Don't panic; rates aren't rising to 3.5%, says Oliver

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On Tuesday, the Reserve Bank of Australia (RBA) released the latest minutes of its monetary policy meeting, stating that the neutral cash rate is 3.5 per cent, two percentage points higher than what it currently is.

This optimistic announcement caused a strong market reaction, with the Aussie dollar increasing in value. Many mortgage holders were left to speculate that rates were going to rise again.

Shane Oliver, Head of Investment Strategy and Chief Economist at AMP Capital, has responded to the RBA statement in his latest weekly economic update report, calling the market reaction “way over the top”.

“Don’t read too much into [the neutral rate],” said Mr Oliver.

“The minutes certainty did sound a bit more upbeat than the initial post meeting statement about growth and wages, but the bit that caused most excitement was the reference to a 3.5 per cent neutral rate of interest.

Some have interpreted this as indicating that a series of eight quarterly rate hikes of 0.25 per cent are imminent. This is very doubtful,” said Mr Oliver.

Should mortgage holders start panicking?


Shane Oliver doesn’t believe so. He draws this conclusion from a few key factors:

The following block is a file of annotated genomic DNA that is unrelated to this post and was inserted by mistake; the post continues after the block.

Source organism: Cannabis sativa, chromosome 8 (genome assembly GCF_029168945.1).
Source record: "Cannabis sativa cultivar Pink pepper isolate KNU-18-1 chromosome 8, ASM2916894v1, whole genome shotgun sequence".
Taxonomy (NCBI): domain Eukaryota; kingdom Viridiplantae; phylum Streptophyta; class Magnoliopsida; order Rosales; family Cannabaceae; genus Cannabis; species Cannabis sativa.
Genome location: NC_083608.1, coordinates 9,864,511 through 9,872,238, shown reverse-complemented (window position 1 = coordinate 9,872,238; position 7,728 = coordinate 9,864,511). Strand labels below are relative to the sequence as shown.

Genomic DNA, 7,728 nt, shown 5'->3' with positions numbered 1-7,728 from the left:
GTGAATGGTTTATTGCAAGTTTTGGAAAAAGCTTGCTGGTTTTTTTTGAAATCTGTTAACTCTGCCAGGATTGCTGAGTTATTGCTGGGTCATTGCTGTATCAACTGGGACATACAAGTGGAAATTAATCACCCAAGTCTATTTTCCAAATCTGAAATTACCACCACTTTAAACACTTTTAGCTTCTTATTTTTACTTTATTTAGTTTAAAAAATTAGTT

Firstly, the neutral rate discussion was just that – a discussion – and no significance should be read into the fact the neutral rate was brought up at the last meeting. 

Secondly, the neutral rate is “a rubbery, rather academic concept,” said Mr Oliver.  

“While a comparison to some neutral rate may be of use in assessing whether policy is easy or tight, it’s not a firm target that central banks head for.” 

Thirdly, AMP Capital assessed what they believe the neutral rate is, and because of higher household debt to income levels and higher bank lending rate spreads, the neutral rate is around 2.75 per cent. 

Fourthly, a cash rate increase of two percentage points over the next two years would take a huge chunk out of consumer spending. 

The cash rate increase would raise the ratio of household interest payments to household disposable income from 8.6 per cent to 12 per cent, and in Sydney and Melbourne it would be significantly higher. 

Finally, the announcement alone pushed the AUD above US$0.79. A real cash rate hike to 3.5 per cent over the next two years would see the AUD soar, “exacting another round of damage on the economy just at a time when we still need a lower currency to offset the impact of still falling mining investment,” said Mr Oliver. 

He believes it is far more likely that the RBA would make small, incremental hikes (i.e. 0.25 per cent) and then wait to assess the impact. 

“We doubt that rates will be able to go as high as 3.5 per cent any time soon as the RBA won’t want to crash the economy,” concluded Mr Oliver.


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